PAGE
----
Following the lead of highway planners from the Lone Star State, the federal government plans to sow native wildflowers along federal-aid highways throughout the country.

Texas highway officials have been sowing bluebonnets, Indian paintbrush and daisies along state roads for more than 50 years, a practice made popular by Lady Bird Johnson during the presidency of her husband, Lyndon B. Johnson.

Last month, the Federal Highway Administration published a final rule requiring that 25 cents of every $100 in federal highway landscaping funds be used to plant native wildflowers.

The idea to sow the seeds of wildflowers nationwide came from Sen. Lloyd Bentsen (D-Tex.), who last winter guided legislation through Congress mandating the planting.

On the basis of Texas' results, the wildflower planting will not only beautify the nation's highways, but also save the taxpayers money, Bentsen said.

"Texas has worked on {a wildflower} program for 50 years, and they have found that it cuts down on the amount of mowing. You don't have to mow once a week. Instead you mow one or two times a season," Bentsen said. "You also find that people don't throw as much litter."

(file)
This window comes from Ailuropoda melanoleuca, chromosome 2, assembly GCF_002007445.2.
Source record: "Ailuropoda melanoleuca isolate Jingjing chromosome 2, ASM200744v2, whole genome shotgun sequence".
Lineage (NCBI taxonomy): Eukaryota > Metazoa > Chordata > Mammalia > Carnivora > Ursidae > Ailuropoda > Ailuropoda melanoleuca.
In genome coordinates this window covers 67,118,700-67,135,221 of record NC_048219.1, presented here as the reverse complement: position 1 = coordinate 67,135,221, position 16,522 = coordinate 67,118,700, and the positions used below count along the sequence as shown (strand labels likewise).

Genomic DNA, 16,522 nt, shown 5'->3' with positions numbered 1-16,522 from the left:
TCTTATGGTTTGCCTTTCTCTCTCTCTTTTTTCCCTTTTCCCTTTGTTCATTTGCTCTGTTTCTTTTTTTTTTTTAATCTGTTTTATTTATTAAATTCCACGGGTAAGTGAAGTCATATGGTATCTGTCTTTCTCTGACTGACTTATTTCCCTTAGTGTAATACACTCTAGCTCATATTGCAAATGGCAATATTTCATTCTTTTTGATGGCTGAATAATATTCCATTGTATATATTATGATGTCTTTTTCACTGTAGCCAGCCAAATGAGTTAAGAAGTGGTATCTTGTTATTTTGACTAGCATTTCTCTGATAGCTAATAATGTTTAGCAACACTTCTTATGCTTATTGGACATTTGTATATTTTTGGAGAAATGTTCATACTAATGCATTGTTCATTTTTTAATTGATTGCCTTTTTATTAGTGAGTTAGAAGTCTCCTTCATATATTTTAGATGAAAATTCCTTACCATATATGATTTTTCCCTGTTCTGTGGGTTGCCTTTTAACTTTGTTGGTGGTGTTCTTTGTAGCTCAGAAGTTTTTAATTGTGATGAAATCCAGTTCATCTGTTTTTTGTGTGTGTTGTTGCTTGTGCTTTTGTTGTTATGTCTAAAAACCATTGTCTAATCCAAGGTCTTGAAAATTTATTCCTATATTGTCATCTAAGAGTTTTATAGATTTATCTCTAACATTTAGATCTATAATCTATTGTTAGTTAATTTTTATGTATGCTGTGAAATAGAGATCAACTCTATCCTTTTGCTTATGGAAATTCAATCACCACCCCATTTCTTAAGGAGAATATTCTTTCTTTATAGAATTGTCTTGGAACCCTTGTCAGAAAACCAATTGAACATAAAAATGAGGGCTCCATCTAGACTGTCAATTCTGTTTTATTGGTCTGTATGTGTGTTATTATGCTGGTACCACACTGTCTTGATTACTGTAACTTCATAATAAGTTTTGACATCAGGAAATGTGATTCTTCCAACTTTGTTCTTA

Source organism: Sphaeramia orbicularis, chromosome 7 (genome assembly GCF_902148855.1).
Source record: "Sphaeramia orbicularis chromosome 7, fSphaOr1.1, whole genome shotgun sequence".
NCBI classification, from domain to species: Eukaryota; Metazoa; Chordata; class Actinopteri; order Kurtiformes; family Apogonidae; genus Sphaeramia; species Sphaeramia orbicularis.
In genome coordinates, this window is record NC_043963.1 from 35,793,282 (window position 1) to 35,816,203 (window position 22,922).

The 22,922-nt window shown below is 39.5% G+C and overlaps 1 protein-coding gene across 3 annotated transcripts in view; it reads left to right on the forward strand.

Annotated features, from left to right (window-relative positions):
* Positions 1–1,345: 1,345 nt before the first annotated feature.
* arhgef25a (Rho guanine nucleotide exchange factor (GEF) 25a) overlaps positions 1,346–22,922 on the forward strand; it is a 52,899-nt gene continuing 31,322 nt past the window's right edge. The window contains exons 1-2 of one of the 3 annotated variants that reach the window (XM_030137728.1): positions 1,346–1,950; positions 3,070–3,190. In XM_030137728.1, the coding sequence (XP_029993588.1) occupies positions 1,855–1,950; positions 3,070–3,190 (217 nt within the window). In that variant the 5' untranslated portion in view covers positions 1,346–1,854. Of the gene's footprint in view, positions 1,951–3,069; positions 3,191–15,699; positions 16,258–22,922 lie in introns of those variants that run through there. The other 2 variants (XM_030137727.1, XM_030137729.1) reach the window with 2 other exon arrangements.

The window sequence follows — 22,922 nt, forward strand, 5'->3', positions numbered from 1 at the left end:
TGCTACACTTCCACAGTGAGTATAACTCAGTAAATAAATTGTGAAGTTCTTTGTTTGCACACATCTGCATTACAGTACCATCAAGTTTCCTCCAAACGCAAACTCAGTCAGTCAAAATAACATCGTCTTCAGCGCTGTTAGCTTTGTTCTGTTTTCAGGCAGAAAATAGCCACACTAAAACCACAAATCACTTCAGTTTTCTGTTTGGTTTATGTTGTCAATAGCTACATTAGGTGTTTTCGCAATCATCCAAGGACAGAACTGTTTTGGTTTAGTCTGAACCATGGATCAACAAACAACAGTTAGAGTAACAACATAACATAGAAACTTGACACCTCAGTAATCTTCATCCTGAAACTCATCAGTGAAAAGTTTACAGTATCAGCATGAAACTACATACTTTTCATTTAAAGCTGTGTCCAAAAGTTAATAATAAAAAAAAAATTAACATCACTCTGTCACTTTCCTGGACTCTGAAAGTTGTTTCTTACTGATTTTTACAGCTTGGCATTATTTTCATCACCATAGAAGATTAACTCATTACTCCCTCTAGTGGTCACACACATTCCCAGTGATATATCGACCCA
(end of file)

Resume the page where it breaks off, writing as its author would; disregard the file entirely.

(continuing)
According to the new regulations, which became effective on Sept. 14, wildflowers will be planted as part of any landscaping project undertaken on the federal-aid highway system.

A waiver can be obtained if a state certifies that native wildflowers cannot be grown satisfactorily, that there is a scarcity of planting areas or that the planting areas are to be used for agricultural planting.

"All but four states have some form of native-growth program already. Those states are Montana, Utah, Hawaii and Nevada," said Eugene Johnson, a spokesman for the highway administration. "But overall, the requirement will bring about more wildflowers along our highway throughout the country."